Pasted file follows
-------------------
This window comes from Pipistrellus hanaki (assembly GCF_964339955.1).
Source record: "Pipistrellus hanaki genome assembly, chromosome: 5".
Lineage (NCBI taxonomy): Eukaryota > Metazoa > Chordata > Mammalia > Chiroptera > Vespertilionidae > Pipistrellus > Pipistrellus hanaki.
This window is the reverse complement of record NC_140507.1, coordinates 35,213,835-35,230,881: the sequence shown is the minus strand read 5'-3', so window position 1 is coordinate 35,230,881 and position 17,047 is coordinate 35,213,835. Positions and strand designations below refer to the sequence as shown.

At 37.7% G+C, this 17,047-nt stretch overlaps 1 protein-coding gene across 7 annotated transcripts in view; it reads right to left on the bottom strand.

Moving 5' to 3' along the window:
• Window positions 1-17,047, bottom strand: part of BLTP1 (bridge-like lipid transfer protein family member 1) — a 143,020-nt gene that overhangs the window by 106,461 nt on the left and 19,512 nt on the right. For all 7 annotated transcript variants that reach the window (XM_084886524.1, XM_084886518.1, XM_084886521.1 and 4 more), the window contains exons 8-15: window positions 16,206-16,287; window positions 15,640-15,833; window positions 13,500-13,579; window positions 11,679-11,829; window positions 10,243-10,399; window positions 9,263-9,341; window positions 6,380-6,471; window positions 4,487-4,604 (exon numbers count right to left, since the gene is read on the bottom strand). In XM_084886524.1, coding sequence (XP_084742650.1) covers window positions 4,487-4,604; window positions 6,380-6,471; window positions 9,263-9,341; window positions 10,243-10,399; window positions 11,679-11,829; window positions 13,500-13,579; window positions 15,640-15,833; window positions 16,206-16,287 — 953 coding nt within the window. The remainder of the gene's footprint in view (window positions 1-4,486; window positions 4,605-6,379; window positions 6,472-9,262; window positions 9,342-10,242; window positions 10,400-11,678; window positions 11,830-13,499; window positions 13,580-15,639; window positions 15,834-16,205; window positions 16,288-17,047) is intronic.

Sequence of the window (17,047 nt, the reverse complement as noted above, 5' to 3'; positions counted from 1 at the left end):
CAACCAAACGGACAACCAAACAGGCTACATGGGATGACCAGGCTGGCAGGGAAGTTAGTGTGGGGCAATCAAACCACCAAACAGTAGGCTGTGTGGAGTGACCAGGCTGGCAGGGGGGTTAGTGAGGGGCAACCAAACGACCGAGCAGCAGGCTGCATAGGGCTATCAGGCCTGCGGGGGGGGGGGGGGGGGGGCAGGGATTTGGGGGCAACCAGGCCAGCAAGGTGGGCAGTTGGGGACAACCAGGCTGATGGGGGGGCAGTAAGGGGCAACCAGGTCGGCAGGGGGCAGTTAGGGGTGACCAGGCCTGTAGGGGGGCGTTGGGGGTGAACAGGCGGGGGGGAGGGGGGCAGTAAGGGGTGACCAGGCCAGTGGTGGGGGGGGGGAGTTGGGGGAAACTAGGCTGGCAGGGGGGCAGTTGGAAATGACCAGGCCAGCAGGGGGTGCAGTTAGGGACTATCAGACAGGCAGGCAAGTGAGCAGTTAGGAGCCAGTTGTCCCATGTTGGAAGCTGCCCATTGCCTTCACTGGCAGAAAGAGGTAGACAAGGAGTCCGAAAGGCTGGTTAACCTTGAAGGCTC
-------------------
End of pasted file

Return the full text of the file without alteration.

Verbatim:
This window comes from Pipistrellus hanaki (assembly GCF_964339955.1).
Source record: "Pipistrellus hanaki genome assembly, chromosome: 5".
Lineage (NCBI taxonomy): Eukaryota > Metazoa > Chordata > Mammalia > Chiroptera > Vespertilionidae > Pipistrellus > Pipistrellus hanaki.
This window is the reverse complement of record NC_140507.1, coordinates 35,213,835-35,230,881: the sequence shown is the minus strand read 5'-3', so window position 1 is coordinate 35,230,881 and position 17,047 is coordinate 35,213,835. Positions and strand designations below refer to the sequence as shown.

At 37.7% G+C, this 17,047-nt stretch overlaps 1 protein-coding gene across 7 annotated transcripts in view; it reads right to left on the bottom strand.

Moving 5' to 3' along the window:
• Window positions 1-17,047, bottom strand: part of BLTP1 (bridge-like lipid transfer protein family member 1) — a 143,020-nt gene that overhangs the window by 106,461 nt on the left and 19,512 nt on the right. For all 7 annotated transcript variants that reach the window (XM_084886524.1, XM_084886518.1, XM_084886521.1 and 4 more), the window contains exons 8-15: window positions 16,206-16,287; window positions 15,640-15,833; window positions 13,500-13,579; window positions 11,679-11,829; window positions 10,243-10,399; window positions 9,263-9,341; window positions 6,380-6,471; window positions 4,487-4,604 (exon numbers count right to left, since the gene is read on the bottom strand). In XM_084886524.1, coding sequence (XP_084742650.1) covers window positions 4,487-4,604; window positions 6,380-6,471; window positions 9,263-9,341; window positions 10,243-10,399; window positions 11,679-11,829; window positions 13,500-13,579; window positions 15,640-15,833; window positions 16,206-16,287 — 953 coding nt within the window. The remainder of the gene's footprint in view (window positions 1-4,486; window positions 4,605-6,379; window positions 6,472-9,262; window positions 9,342-10,242; window positions 10,400-11,678; window positions 11,830-13,499; window positions 13,580-15,639; window positions 15,834-16,205; window positions 16,288-17,047) is intronic.

Sequence of the window (17,047 nt, the reverse complement as noted above, 5' to 3'; positions counted from 1 at the left end):
CAACCAAACGGACAACCAAACAGGCTACATGGGATGACCAGGCTGGCAGGGAAGTTAGTGTGGGGCAATCAAACCACCAAACAGTAGGCTGTGTGGAGTGACCAGGCTGGCAGGGGGGTTAGTGAGGGGCAACCAAACGACCGAGCAGCAGGCTGCATAGGGCTATCAGGCCTGCGGGGGGGGGGGGGGGGGGGCAGGGATTTGGGGGCAACCAGGCCAGCAAGGTGGGCAGTTGGGGACAACCAGGCTGATGGGGGGGCAGTAAGGGGCAACCAGGTCGGCAGGGGGCAGTTAGGGGTGACCAGGCCTGTAGGGGGGCGTTGGGGGTGAACAGGCGGGGGGGAGGGGGGCAGTAAGGGGTGACCAGGCCAGTGGTGGGGGGGGGGAGTTGGGGGAAACTAGGCTGGCAGGGGGGCAGTTGGAAATGACCAGGCCAGCAGGGGGTGCAGTTAGGGACTATCAGACAGGCAGGCAAGTGAGCAGTTAGGAGCCAGTTGTCCCATGTTGGAAGCTGCCCATTGCCTTCACTGGCAGAAAGAGGTAGACAAGGAGTCCGAAAGGCTGGTTAACCTTGAAGGCTC